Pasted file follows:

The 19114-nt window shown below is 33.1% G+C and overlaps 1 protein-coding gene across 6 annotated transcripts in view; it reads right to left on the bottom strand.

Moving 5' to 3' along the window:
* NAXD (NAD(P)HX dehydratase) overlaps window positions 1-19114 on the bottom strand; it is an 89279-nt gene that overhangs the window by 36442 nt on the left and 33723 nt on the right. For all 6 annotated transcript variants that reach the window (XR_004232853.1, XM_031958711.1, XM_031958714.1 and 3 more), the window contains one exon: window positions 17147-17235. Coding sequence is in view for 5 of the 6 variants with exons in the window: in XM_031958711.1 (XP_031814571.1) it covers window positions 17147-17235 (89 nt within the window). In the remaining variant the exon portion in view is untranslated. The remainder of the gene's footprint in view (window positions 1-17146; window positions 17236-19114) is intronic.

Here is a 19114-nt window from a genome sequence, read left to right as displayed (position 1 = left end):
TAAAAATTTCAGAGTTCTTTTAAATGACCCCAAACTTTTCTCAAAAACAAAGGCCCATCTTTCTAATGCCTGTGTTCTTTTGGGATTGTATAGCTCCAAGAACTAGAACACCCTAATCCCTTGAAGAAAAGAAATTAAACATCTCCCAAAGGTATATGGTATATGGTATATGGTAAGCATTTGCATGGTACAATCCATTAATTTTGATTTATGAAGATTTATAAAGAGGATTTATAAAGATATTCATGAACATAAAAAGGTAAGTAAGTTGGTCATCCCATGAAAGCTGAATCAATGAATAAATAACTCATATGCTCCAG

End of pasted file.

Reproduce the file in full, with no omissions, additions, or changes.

The 19114-nt window shown below is 33.1% G+C and overlaps 1 protein-coding gene across 6 annotated transcripts in view; it reads right to left on the bottom strand.

Moving 5' to 3' along the window:
* NAXD (NAD(P)HX dehydratase) overlaps window positions 1-19114 on the bottom strand; it is an 89279-nt gene that overhangs the window by 36442 nt on the left and 33723 nt on the right. For all 6 annotated transcript variants that reach the window (XR_004232853.1, XM_031958711.1, XM_031958714.1 and 3 more), the window contains one exon: window positions 17147-17235. Coding sequence is in view for 5 of the 6 variants with exons in the window: in XM_031958711.1 (XP_031814571.1) it covers window positions 17147-17235 (89 nt within the window). In the remaining variant the exon portion in view is untranslated. The remainder of the gene's footprint in view (window positions 1-17146; window positions 17236-19114) is intronic.

Here is a 19114-nt window from a genome sequence, read left to right as displayed (position 1 = left end):
TAAAAATTTCAGAGTTCTTTTAAATGACCCCAAACTTTTCTCAAAAACAAAGGCCCATCTTTCTAATGCCTGTGTTCTTTTGGGATTGTATAGCTCCAAGAACTAGAACACCCTAATCCCTTGAAGAAAAGAAATTAAACATCTCCCAAAGGTATATGGTATATGGTATATGGTAAGCATTTGCATGGTACAATCCATTAATTTTGATTTATGAAGATTTATAAAGAGGATTTATAAAGATATTCATGAACATAAAAAGGTAAGTAAGTTGGTCATCCCATGAAAGCTGAATCAATGAATAAATAACTCATATGCTCCAG